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One banned, one fined: Blues' mixed fortunes

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Charlie and Ed Curnow

CARLTON midfielder Ed Curnow has been found guilty of intentional umpire contact by the AFL Appeal Board on Thursday and hit with a one-match suspension, but his younger brother Charlie has been cleared of the same charge.

Both Curnows were cleared of intentional umpire contact by the Tribunal on Tuesday night and fined $1000 after pleading guilty to the lesser charge of careless contact, decisions which prompted an appeal by AFL football operations manager Steve Hocking.

The Appeal Board of Murray Kellam QC (chairman), Michael Green and Stephen Jurica deliberated for 27 minutes before ruling there was no other reasonable conclusion than that Ed Curnow had made intentional contact with umpire Nathan Williamson.

The Board dismissed the appeal in relation to Charlie Curnow on the basis his contact with umpire Matt Stevic occurred while he was trying to break up a potential melee, with Kellam QC saying it was open to find his actions has been "inadvertent".

Ed Curnow will now miss Carlton's round nine clash against Melbourne at the MCG on Sunday, while Charlie's fine of $1000 for careless umpire contact stands.

Carlton football manager Andrew McKay said Thursday's hearing was "bittersweet".

"We had a very reasonable jury on Tuesday that found (Charlie) guilty of careless contact with the umpire and yet (it's) pretty frustrating that same jury has been found to be unreasonable when they found Ed guilty of that same charge," McKay said.

"So to come here is a little bit confusing. We'll cop it on the chin and move on."

On Wednesday night, Geelong superstar and AFL Players' Association president Patrick Dangerfield labelled the Tribunal's decision to clear Ed Curnow of intentional umpire contact "farcical" in the wake of Cats spearhead Tom Hawkins' one-match suspension on the same charge.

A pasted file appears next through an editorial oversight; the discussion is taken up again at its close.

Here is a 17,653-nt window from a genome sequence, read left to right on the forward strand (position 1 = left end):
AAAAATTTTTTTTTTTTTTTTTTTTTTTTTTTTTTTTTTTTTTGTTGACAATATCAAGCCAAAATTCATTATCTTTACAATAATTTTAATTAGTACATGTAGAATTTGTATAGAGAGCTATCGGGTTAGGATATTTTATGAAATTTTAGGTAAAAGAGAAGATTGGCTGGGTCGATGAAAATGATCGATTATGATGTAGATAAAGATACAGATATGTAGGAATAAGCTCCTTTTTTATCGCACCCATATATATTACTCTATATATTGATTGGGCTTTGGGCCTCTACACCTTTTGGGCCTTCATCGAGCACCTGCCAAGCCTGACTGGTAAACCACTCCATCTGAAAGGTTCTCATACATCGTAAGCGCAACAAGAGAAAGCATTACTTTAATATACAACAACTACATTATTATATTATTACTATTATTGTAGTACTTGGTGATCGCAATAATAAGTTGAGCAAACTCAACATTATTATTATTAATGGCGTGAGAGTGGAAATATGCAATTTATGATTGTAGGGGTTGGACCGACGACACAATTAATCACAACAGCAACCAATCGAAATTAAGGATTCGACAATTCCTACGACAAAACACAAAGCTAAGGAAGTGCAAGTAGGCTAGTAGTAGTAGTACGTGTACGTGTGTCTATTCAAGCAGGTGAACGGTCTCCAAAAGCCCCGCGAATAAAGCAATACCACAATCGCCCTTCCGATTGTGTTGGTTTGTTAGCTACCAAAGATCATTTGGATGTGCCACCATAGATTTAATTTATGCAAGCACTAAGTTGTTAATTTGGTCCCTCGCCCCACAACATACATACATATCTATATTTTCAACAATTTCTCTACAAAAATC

FARCICAL RULING Danger slams Tribunal

Asked about those comments on Thursday afternoon, McKay said: "I don't think I should comment on that except to say I don't Patrick should be either."

In pushing for a one-match suspension for Ed Curnow, AFL legal counsel Jeff Gleeson QC said intentional umpire contact was "a very serious matter".

While acknowledging Curnow's action was "just a brain fade", Gleeson said "clarity and certainty" were needed to let players know that if you touched an umpire and you meant to you would be suspended.

Earlier, player advocate and Carlton board member Marcus Clarke QC said Curnow's eyes had been following Essendon midfielder Zach Merrett at the time he touched Williamson, with his focus on get back alongside Merrett, who he was tagging, after giving away a free kick.

Clarke said Curnow was not aware he had made contact with Williamson until after the game, which was consistent with his action being careless rather than intentional.

In the Charlie Curnow appeal, Gleeson argued the vision of the incident alone was sufficient to find the Blues forward had intentionally touched umpire Stevic. He noted Stevic was standing away from the scuffle between Blue Jed Lamb and Bomber Mark Baguley, while there was no one else in Curnow's eyeline when he looked at the whistleblower.

"Ten out of 10 times a person watching it would say, 'Of course he meant to touch the umpire'," Gleeson said.

Clarke said it had plainly been open to the Tribunal to accept the younger Curnow brother's evidence that he had not intended to touch Stevic, while his testimony that he did not know he had touched the umpire until after the game was more consistent with careless rather than intentional contact.